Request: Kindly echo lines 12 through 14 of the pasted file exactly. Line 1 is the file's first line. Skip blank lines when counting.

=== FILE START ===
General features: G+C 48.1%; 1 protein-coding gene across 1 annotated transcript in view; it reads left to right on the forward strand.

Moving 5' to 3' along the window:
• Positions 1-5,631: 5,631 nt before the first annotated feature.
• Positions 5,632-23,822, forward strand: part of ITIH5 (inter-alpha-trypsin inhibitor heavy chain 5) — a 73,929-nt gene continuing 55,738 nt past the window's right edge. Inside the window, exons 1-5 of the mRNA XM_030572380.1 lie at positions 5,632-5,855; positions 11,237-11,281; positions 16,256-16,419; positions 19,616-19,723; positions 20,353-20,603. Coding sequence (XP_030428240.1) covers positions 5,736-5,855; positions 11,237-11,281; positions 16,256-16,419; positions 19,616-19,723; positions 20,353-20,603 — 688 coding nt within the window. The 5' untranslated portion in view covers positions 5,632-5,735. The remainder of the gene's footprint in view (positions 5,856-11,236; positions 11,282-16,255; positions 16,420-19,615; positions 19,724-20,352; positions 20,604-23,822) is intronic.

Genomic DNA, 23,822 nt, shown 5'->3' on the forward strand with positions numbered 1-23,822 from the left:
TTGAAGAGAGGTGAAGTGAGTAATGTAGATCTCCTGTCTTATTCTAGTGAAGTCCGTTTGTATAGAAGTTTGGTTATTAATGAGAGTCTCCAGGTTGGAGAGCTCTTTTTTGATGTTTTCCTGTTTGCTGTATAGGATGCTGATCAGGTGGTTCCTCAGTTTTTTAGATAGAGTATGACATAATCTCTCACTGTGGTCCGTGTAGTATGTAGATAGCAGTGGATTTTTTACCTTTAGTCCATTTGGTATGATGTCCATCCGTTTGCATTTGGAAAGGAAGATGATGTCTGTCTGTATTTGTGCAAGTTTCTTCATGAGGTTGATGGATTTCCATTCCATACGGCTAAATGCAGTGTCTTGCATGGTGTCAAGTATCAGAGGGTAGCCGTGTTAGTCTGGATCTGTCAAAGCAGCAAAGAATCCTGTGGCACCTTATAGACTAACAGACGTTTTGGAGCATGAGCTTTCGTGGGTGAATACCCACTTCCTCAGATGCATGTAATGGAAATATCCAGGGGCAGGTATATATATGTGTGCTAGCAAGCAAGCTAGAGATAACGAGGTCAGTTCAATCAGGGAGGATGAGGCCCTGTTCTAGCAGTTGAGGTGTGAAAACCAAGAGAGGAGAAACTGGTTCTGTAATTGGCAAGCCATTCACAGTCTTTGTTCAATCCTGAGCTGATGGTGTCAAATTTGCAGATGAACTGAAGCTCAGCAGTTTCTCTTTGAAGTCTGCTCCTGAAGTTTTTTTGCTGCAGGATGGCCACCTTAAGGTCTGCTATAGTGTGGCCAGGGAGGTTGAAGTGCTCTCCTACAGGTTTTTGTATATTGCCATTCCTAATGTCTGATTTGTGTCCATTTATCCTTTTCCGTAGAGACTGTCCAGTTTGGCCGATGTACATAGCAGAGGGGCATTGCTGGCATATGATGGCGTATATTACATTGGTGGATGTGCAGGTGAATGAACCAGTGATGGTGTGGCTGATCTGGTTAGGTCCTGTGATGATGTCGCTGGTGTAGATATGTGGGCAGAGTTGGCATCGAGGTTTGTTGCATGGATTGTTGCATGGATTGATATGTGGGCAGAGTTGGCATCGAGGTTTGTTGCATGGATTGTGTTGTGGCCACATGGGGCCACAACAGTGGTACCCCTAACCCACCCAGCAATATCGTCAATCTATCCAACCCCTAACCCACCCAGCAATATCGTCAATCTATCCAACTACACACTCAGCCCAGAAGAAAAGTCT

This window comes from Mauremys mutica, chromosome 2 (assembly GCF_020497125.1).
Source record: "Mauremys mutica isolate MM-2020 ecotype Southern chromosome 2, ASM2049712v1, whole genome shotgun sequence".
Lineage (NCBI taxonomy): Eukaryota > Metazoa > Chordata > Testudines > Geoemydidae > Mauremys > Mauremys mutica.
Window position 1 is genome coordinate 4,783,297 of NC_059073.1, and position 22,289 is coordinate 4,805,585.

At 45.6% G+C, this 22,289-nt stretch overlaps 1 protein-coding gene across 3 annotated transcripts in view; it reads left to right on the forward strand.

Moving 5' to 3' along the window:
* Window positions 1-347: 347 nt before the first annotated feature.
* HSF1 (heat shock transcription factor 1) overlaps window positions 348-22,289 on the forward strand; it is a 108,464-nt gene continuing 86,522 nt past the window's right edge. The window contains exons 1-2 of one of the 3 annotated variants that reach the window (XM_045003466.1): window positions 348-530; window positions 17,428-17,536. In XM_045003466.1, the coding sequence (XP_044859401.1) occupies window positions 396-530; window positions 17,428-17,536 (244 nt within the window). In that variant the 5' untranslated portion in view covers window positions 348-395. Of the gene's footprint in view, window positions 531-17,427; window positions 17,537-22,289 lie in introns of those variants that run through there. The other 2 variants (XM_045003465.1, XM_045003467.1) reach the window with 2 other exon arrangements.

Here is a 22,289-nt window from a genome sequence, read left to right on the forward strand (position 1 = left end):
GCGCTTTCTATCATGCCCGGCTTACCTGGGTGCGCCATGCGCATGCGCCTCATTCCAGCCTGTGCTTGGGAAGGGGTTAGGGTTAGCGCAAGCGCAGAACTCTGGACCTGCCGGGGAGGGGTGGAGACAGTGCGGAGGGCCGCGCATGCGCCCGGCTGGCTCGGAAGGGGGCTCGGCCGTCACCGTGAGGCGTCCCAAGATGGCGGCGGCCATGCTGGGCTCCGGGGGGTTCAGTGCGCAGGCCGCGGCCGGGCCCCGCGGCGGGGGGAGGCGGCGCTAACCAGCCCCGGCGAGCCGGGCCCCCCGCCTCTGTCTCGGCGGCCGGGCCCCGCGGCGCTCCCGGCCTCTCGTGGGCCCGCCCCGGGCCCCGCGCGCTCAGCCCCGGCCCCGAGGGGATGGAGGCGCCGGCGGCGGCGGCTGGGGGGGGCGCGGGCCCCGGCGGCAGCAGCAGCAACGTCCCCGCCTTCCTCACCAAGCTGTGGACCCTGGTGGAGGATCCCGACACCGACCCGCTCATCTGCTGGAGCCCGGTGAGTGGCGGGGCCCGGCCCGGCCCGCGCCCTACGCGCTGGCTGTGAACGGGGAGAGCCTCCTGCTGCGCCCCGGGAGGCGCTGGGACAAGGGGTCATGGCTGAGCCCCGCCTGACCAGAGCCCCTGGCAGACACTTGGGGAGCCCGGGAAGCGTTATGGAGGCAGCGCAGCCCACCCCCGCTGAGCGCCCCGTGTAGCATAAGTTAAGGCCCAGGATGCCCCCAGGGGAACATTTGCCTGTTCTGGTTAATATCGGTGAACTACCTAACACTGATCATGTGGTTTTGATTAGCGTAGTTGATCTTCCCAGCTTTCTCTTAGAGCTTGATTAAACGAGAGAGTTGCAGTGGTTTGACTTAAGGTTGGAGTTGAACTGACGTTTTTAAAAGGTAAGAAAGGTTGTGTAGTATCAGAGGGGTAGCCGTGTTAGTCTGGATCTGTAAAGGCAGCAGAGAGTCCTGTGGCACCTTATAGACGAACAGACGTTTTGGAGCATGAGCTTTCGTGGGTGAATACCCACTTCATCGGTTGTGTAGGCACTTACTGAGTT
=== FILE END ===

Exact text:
Moving 5' to 3' along the window:
* Window positions 1-347: 347 nt before the first annotated feature.
* HSF1 (heat shock transcription factor 1) overlaps window positions 348-22,289 on the forward strand; it is a 108,464-nt gene continuing 86,522 nt past the window's right edge. The window contains exons 1-2 of one of the 3 annotated variants that reach the window (XM_045003466.1): window positions 348-530; window positions 17,428-17,536. In XM_045003466.1, the coding sequence (XP_044859401.1) occupies window positions 396-530; window positions 17,428-17,536 (244 nt within the window). In that variant the 5' untranslated portion in view covers window positions 348-395. Of the gene's footprint in view, window positions 531-17,427; window positions 17,537-22,289 lie in introns of those variants that run through there. The other 2 variants (XM_045003465.1, XM_045003467.1) reach the window with 2 other exon arrangements.